Narnia’s famed lion, Aslan, brought Dr. Holly Ordway to an unexpected conclusion
Formerly proud of her hard-core atheism, Dr Holly Ordway, a professor of literature, has taken a surprise leap after studying C.S. Lewis and John Donne to freshly conclude that Christianity is more intellectually satisfying than atheism.
"I was 31 and hated everything to do with Christianity," Holly bluntly told an audience at Biola University in 2013.
Educated at the University of Massachusetts Amherst, Holly explains, "I assumed Darwinism, materialism, and naturalism were true because intellectuals were presenting them and there was no credible alternative."
Yet, she admits, "I really was shockingly ill-informed on Christianity. I'm a college professor, so I speak as a professional. I had no clue what the [Christian] trinity actually meant or how many gospels there are [in the Bible].
"Fifty to hundred years ago, people like Bertrand Russell and George Bernard Shaw at least knew what they were rejecting."
She also candidly admits that her assumption that Christians only had unreasonable blind faith was wrong.
As she later discovered from Hebrews 11 in the Bible, Holly explains, "Faith is 'the substance of things unseen', but it doesn't mean we can't know them – like I know that my family loves me, but I can't see their love in a measurable way."
While she thought Christians were stupid, she also greatly admired many dead Christian poets, writers and artists.
"John Donne, Charlie Hopkins, T.S. Elliot, Charles Dickens and Jane Austen and Michelangelo and Handel... all very clear about being Christians and smart, talented, gifted people who did things that brought great joy into my life."
As a consistent atheist, she reasoned that if there is no God there is no ultimate purpose, but her efforts to give her life meaning failed.
“He answered my questions
... I quickly realized there were robust intellectual arguments for
... Christianity” This failure did not make her want to become a Christian, but she says there was "a bleak yet romantic appeal in being a lone figure shouting my little puny cry into the darkness even though I am going to be obliterated when I die."
In the atheist world view, Holly explains, "There are no reasons to cherish life, to protect the weak, or to be kind to others." This did not seem right but she could not explain why it was better to be kind.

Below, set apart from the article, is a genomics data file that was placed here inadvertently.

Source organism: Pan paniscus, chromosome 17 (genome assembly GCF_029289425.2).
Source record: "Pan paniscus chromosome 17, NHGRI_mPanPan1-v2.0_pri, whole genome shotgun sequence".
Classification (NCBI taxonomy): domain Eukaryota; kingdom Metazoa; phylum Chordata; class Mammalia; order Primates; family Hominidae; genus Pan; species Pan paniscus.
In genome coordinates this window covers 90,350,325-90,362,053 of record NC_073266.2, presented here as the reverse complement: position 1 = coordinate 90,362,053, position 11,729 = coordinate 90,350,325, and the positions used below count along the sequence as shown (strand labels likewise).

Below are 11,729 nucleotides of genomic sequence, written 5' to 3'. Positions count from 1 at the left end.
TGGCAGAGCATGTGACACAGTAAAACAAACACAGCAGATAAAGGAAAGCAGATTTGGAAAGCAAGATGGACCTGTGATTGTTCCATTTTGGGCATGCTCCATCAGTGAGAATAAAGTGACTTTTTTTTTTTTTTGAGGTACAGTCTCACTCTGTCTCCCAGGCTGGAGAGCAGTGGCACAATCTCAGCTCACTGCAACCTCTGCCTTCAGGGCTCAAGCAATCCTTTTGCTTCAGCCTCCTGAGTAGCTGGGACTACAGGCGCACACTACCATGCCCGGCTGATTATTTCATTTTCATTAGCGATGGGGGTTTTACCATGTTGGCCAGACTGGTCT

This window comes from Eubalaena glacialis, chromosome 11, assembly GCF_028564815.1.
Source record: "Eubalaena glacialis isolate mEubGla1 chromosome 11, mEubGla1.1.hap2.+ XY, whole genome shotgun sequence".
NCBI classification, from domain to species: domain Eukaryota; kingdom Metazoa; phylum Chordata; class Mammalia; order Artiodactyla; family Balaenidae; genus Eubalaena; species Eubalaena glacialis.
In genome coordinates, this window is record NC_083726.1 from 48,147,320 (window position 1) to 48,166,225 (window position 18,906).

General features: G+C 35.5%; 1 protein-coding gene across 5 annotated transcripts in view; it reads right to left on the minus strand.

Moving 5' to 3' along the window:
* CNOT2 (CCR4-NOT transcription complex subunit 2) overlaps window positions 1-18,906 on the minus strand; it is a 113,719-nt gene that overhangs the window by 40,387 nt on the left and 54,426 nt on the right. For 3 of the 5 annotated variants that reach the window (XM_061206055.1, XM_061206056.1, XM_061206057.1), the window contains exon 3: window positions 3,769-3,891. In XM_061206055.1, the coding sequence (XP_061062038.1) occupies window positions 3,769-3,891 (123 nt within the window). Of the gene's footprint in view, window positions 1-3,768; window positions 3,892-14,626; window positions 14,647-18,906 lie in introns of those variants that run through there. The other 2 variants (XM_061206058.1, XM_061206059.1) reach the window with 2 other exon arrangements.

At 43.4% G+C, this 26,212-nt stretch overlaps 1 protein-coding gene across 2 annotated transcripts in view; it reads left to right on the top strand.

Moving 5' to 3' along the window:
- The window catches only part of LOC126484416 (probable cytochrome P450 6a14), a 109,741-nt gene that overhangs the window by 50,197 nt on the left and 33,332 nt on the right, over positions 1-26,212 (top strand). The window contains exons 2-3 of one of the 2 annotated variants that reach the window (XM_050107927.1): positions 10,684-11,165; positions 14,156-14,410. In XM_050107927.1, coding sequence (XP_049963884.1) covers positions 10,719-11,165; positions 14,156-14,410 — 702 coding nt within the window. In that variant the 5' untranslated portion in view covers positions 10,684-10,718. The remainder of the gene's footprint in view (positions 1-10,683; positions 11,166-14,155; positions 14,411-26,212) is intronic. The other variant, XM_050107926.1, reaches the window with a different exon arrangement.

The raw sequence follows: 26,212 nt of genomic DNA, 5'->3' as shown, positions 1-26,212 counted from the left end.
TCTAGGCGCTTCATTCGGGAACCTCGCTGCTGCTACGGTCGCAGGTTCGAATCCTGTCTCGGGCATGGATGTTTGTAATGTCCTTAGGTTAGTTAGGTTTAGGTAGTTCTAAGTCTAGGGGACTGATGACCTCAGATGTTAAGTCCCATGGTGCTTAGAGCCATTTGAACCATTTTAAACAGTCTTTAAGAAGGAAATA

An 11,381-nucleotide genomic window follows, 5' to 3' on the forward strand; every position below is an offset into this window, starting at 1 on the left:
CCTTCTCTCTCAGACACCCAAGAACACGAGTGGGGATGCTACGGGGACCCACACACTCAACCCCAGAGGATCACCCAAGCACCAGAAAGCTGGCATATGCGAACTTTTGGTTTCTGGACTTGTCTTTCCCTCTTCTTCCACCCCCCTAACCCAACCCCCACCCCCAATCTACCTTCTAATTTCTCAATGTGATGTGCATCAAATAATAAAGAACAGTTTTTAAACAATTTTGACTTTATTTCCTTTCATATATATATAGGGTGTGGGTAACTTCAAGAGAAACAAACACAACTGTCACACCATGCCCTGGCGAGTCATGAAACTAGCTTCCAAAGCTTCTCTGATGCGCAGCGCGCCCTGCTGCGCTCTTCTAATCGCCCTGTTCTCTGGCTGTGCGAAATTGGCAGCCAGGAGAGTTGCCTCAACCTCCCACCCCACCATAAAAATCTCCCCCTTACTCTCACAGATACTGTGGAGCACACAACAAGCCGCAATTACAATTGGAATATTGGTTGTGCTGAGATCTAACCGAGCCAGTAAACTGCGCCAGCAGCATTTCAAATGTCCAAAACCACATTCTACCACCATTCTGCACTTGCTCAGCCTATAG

As it happened, she chose to write her doctoral dissertation on fantasy novels, including the works of C.S. Lewis and J.R.R. Tolkien.
"I read all these Christian authors, because the classic works of Western literature are deeply Christian. And that's not accidental by the way. It's because the Christian world view, when lived out fully, is naturally expressed in imaginative work and beauty."
At first, she thought that Lewis' Aslan lion character was "foisting Jesus on me" until she realized, "He's really just telling a beautiful story that has this other level... [which] was the genius of Lewis."
As literature professor at MiraCosta College, San Deigo, she taught her students John Donne's poetry. While preparing for class, she felt her heart change as she studied Donne's poem "Batter my heart three-personed God, for you as yet seek to knock, breathe, shine and mend".
"There's something here," she thought. "I don't understand these words and images of God, seeking and knocking, and the poet asking God to come to him, asking Him to release him from these bonds of sin and death that he can't free himself of by his own volition."
Looking at the world through the eyes of Lewis, Tolkien and Donne, Holly realized their works showed her a beautiful world, which she says "made more sense" than her bleak understanding.
She turned to someone she admired wanting to know more. Her "very patient" coach in the sport of competitive fencing was a born-again Christian.
"He answered my questions and gave me books to read. I quickly realized there were robust intellectual arguments for theism and Christianity: William Lane Craig on the cosmological argument; J.P. Morgan, Gary Habermas and N.T. Wright on the resurrection."
As she became intellectually convinced that the supernatural existed and "Christ really had died and risen from the dead", Holly admits she was terrified.
Her old belief system now uprooted, she remembers that everything had to be re-evaluated "in the light of the living God".
Yet she was unable to grasp the truth about Jesus Christ until she went back to Narnia to "spend some time with Aslan".
"The way Lewis presents Christ allowed me to get who Christ is; what it means for God the Son to be a man and be touched, talked to and heard."
From then on, she says, "I felt a real sense that God was letting me choose. I could say no and be captain of my sinking ship, but at least I get to be in charge. Or I could choose Christ and go into the unknown. I chose to follow Him."
Upon becoming a born again Christian, Holly says she is grateful she joined a good church, who helped her understand how to follow Jesus practically.
"I could ask these questions I had, and not feel awkward. I felt safe and I felt I could actually express doubts," she shares gladly.
After her decision to trust in Jesus as her Lord and Savior in 2006, Holly gained a Masters in Apologetics at Biola University, and is now chair of a new Master of Arts at Houston Baptist University. •
Holly's book Not God's Type: A Rational Academic Finds a Radical Faith is available from online bookstores.